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Unit One, Day 15 - Tuesday, October 10

What we'll do today in class:

Connection to Course goals: Asks students to analyze how one might apply academic writing and thinking skills to cultural contexts. Begins to get students thinking about purpose, audience, and focus in terms of the analyses they read and their own assignment, which emphasizes writing as a response to context. Looks at what types of evidence are used and how that evidence is also a response to the writing context.


  1. WTL: Look at your assigned essay. Underline all of the claims that each author is making, and then label them either Function for Culture or Function for Viewer. Which approach (Function for Viewer or Function for Culture) does each author take? Is their analysis clearly one or the other? Is on more of a focus than the other?
  2. (NOTE: Have the class count off by two's, so that half of the class works with Bennett and half works with Gaines.)

    - (10 min)

  3. Discuss WTLs. Your goals in this discussion are to make sure students understand the different analyses made by the two authors, and also to clearly distinguish between Function for Viewer (What Gaines mostly does) and Function for Culture (What Bennett mostly does).
  4. ESSAY






    Context and Audience

    - While you discuss, fill in the appropriate sections as a class. You'll use their responses later to examine how their choice of function and their purpose/audience affected what type of evidence was needed.


  5. Group activity to examine the context of these essays.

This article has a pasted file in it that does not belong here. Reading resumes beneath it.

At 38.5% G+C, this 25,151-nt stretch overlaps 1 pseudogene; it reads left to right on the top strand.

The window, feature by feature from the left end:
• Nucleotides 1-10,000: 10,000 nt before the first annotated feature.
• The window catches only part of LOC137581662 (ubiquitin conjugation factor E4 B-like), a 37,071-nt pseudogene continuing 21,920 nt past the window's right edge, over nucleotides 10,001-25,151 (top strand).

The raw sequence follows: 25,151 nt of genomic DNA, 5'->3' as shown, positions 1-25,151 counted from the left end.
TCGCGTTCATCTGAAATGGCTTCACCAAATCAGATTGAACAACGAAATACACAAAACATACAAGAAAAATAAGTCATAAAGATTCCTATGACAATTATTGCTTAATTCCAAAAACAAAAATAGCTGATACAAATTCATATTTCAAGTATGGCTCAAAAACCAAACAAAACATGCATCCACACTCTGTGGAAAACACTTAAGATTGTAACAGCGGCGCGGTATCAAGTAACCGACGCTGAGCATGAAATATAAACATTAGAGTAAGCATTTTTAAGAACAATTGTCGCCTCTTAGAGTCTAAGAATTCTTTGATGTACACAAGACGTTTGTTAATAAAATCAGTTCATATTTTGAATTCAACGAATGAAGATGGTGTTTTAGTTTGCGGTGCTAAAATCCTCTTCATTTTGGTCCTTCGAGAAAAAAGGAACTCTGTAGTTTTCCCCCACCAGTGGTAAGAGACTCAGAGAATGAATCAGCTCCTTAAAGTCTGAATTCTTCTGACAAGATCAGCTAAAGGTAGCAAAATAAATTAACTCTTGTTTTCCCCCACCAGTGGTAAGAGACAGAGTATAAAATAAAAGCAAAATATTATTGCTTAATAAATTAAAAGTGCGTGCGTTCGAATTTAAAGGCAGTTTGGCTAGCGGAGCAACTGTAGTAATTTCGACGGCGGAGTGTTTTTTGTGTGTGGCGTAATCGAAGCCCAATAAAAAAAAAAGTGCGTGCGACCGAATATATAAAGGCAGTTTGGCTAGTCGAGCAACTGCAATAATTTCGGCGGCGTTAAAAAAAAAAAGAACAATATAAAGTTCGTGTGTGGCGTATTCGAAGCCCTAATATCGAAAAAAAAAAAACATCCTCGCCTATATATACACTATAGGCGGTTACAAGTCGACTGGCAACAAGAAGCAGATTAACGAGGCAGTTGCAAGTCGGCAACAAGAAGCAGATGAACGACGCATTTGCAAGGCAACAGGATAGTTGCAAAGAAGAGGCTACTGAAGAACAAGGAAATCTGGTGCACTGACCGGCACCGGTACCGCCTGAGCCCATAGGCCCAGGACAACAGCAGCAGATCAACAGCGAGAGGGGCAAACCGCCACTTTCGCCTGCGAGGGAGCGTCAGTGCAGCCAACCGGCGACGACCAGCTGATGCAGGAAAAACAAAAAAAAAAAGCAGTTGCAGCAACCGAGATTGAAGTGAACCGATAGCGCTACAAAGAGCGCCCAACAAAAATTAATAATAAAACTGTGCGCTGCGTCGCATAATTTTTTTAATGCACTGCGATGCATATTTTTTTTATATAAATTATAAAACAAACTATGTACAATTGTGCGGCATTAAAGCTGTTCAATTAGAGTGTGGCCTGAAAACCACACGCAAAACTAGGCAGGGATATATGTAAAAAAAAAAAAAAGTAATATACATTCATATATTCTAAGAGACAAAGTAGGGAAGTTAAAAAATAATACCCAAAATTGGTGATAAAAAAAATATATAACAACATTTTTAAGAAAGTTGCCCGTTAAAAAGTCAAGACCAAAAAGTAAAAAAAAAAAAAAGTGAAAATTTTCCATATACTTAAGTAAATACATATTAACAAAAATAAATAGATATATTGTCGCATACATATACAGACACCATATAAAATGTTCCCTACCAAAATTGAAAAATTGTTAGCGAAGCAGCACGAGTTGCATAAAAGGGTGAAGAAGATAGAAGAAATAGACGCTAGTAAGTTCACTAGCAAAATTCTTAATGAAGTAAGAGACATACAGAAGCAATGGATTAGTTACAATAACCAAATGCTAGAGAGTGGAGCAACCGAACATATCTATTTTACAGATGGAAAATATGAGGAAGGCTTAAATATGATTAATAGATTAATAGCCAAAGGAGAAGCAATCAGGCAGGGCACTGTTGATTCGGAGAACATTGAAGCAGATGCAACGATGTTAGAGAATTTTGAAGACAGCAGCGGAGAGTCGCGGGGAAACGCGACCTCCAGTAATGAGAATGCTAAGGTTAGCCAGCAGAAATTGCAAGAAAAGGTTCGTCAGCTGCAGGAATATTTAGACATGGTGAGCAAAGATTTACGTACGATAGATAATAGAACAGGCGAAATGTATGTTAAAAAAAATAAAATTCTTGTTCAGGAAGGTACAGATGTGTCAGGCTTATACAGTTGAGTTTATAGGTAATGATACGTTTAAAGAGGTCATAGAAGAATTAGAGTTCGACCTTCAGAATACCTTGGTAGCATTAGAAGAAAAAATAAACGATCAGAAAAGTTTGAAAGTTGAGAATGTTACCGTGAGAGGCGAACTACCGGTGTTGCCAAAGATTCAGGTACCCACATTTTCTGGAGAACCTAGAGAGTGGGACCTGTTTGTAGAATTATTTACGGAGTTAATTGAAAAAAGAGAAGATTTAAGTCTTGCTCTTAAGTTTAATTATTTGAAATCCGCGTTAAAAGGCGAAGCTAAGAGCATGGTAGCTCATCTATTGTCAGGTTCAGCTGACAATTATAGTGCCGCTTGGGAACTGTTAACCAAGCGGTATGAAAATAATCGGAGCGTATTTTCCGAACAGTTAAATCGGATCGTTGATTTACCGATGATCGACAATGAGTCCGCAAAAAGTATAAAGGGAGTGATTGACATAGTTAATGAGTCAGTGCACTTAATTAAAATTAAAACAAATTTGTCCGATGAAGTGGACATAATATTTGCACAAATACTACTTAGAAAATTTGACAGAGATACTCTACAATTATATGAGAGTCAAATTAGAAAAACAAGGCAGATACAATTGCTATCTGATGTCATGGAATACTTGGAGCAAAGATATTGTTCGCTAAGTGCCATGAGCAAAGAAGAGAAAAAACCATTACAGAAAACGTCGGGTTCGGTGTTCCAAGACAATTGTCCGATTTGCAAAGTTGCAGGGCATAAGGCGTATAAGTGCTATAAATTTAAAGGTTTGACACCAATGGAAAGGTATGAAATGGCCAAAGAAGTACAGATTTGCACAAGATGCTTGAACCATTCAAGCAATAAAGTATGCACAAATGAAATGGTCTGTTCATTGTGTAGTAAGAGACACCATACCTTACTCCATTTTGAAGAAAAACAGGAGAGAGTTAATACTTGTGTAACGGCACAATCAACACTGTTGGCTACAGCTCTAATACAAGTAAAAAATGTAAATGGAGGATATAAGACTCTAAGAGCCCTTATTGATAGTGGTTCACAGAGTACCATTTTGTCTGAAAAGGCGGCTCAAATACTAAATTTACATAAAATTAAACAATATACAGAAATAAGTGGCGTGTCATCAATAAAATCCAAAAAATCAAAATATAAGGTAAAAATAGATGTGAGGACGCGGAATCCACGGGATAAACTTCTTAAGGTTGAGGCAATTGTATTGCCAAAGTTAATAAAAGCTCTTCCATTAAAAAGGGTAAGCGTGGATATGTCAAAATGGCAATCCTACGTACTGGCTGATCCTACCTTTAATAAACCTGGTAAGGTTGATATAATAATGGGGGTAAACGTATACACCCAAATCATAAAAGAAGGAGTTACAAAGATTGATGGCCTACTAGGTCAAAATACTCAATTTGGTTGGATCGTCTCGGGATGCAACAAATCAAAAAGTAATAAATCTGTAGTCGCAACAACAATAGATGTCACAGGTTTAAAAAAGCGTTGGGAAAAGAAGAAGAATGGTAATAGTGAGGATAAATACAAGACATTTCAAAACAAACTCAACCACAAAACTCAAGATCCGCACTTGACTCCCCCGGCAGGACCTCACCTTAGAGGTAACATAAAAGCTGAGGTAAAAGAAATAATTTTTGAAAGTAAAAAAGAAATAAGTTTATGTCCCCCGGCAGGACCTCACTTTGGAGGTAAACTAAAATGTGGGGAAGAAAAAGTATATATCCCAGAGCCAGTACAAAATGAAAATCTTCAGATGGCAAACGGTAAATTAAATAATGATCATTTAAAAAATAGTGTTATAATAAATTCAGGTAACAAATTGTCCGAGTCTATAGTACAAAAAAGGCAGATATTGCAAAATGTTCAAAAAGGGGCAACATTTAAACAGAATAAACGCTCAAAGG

6. (10 min)

  7. Discuss group responses. The goal in this discussion is to analyze the contexts of the Gaines and Bennett essays to get students thinking about possible purposes and audiences for their own essays.
  8. - As you discuss, fill in the appropriate sections of the chart on the board as a class. Remember you'll use this chart to examine their evidence in activity #5 below…

    (25-30 min)

    TRANSITION: Now that we've discussed their overall analyses and examined their contexts to determine what their purpose was and who they were writing to, let's examine how those decisions affected what each author uses as evidence.

    (NOTE: If you're running out of time -- if you have only 5 minutes or so left at this point -- you can go ahead and do more of a lecture format for this last activity and just explain some of these connections. As long as students begin to see how each author's context, audience, and type of function analysis is connected to the evidence they employ.

  9. Using the chart, examine each author's choice of evidence. Your goal here is to get students to see how their choices in terms of the type of function they choose and their overall purpose and audience will affect what they'll need as evidence.
  10. Some possible discussion questions

    Some examples of how evidence is related to the concerns on the chart

    If time...

  11. Compare the contexts of the two essays to the context for Essay 3. The goal here is to build on the last discussion and try to get students thinking about what options they'll have in terms of purpose and audience for Essay 3.
  12. Discussion questions



    RC, Stephen King, "Why We Crave Horror Movies", p.315-316

    RC, Elayne Rapping, "In Praise of Roseanne", 335-340